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Getting Rid of Rheumatoid Arthritis

The debilitating aches and pains of rheumatoid arthritis may eventually be a thing of the past, according to a pilot study of a new treatment described Monday at the annual meeting of the American College of Rheumatology in Philadelphia. Standard drugs may keep the disease in check, but they rarely result in complete remission, and patients must almost always take them continuously. The new treatment, however, offered relief to patients who had had arthritis for an average of 22 years and had become resistant to standard medication. The treatment involves removing the body¿s B lymphocytes, or antibody-manufacturing cells. In rheumatoid arthritis, these cells produce abnormal antibodies called rheumatoid factors. Additionally, recent research suggests that some of the faulty B cells self-perpetuate, leading to a vicious cycle of disease. The B cell depletion approach, Jonathan C. W. Edwards of University College London and his colleagues argue, therefore makes good sense because it targets the root of the problem.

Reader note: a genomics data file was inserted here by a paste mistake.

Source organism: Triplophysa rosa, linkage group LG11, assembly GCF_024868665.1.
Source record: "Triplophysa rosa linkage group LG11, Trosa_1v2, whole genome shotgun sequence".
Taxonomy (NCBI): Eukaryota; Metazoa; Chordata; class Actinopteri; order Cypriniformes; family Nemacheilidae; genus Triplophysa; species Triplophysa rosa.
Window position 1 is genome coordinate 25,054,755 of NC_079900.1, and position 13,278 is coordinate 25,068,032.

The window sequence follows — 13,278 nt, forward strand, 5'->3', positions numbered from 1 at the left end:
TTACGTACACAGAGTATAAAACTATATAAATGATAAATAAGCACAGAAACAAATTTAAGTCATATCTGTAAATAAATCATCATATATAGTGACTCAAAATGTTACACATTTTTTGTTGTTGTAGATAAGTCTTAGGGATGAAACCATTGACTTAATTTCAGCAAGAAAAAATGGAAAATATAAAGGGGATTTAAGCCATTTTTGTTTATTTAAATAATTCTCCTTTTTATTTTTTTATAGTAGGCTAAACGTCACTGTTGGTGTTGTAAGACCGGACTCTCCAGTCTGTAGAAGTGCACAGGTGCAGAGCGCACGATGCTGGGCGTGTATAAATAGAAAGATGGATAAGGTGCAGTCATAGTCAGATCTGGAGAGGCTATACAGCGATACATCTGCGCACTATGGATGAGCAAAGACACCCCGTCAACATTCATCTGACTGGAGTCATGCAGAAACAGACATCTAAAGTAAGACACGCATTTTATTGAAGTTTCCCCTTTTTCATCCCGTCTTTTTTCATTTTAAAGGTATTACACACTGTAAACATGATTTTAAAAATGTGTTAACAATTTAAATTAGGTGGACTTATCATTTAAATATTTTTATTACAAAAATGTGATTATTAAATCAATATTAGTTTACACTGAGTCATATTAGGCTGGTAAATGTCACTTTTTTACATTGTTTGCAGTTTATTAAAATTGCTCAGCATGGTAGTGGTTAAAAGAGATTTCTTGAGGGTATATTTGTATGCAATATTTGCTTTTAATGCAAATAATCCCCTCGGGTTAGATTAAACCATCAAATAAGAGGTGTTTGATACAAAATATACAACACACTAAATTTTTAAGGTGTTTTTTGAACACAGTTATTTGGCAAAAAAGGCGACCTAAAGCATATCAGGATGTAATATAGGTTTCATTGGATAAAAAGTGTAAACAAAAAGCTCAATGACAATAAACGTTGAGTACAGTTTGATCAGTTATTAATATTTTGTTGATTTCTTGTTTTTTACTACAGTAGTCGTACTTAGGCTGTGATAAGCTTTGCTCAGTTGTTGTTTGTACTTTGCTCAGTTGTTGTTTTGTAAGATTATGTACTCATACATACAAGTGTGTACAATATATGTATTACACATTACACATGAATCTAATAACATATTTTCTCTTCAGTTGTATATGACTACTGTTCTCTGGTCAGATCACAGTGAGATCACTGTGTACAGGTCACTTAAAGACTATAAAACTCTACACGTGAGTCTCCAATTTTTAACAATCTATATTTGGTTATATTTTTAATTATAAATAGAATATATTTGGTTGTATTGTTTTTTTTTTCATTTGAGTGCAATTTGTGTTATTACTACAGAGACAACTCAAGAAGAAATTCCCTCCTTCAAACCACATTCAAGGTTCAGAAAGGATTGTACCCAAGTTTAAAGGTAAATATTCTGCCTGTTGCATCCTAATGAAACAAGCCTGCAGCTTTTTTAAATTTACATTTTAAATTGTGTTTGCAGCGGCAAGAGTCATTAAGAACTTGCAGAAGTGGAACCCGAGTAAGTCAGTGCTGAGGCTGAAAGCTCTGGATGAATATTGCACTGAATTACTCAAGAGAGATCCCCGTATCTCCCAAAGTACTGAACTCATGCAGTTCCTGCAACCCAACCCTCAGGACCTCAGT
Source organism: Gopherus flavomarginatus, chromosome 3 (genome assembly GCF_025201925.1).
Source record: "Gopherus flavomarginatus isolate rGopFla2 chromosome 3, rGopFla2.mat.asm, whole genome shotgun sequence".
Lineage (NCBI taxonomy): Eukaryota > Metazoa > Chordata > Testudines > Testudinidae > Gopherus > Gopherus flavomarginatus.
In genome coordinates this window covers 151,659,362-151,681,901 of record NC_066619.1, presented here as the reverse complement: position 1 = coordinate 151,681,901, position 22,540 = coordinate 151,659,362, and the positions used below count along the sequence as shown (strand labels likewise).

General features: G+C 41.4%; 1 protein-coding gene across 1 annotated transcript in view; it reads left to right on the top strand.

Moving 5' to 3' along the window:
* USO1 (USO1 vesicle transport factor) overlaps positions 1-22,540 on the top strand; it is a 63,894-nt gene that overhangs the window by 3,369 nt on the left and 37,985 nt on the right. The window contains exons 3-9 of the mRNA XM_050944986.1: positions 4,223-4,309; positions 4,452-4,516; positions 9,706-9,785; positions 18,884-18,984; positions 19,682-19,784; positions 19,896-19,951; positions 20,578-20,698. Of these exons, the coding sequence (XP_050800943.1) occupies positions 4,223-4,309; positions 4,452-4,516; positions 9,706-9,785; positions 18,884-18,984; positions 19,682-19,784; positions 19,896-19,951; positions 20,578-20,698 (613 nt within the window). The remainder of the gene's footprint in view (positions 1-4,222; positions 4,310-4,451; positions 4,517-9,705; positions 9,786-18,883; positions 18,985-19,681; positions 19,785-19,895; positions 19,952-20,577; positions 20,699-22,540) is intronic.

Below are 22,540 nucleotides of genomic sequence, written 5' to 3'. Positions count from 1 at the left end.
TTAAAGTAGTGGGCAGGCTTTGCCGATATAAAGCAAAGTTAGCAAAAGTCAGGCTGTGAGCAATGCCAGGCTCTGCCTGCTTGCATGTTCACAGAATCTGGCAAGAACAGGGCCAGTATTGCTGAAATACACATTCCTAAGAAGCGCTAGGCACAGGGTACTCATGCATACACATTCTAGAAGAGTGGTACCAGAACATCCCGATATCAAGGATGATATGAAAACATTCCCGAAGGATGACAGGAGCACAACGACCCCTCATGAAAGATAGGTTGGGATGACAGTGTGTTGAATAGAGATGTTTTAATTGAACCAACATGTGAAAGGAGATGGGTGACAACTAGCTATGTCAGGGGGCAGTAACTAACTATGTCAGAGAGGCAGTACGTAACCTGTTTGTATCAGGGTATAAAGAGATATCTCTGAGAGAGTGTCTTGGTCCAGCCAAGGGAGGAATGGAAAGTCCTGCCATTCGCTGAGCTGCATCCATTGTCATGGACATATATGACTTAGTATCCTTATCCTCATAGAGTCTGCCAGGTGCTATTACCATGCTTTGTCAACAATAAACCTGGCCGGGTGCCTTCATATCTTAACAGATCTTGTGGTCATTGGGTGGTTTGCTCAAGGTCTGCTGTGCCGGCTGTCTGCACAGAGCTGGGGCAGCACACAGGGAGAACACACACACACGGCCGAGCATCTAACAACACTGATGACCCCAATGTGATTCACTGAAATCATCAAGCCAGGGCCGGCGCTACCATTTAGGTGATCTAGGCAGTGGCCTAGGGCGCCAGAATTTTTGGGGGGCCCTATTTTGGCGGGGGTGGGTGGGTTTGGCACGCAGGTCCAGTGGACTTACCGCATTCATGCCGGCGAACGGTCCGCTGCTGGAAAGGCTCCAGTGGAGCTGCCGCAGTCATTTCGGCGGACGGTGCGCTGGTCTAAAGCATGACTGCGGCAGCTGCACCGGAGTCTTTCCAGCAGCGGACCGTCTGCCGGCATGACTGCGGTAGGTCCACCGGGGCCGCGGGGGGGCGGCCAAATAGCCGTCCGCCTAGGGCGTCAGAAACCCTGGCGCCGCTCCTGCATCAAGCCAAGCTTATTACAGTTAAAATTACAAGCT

Patients were treated with B cell removing drugs, including a new "biologic" drug called Mabthera. (Getting rid of B cells does not put the body at risk for infection because the blood still harbors sufficient amounts of antibody, and the cells regrow quickly, returning to normal levels after about three months.) After 18 months all of the first five subjects experienced 70 percent improvement--the best level that can be expected from long-standing arthritis. Three of these individuals attained this level after a single course of treatment; the other two had additional courses of therapy. All five, the researchers report, are now leading basically normal lives, going to the gym and gardening, among other things. A second group of five showed comparable improvement, and of the 20 patients who underwent 18 months of treatment, only two have not benefited at all.

Whether long-term remission is possible remains unclear. So far this treatment, which involved two short hospital stays for intravenous infusions (although hospitalization may not be necessary in the future), has had to be repeated annually. Yet even if that pattern of retreatment holds, the team argues, it would still be very worthwhile. If these preliminary results are repeated in the large controlled trial currently in progress, B cell depletion treatment may soon help quell even the most stubborn cases of rheumatoid arthritis.

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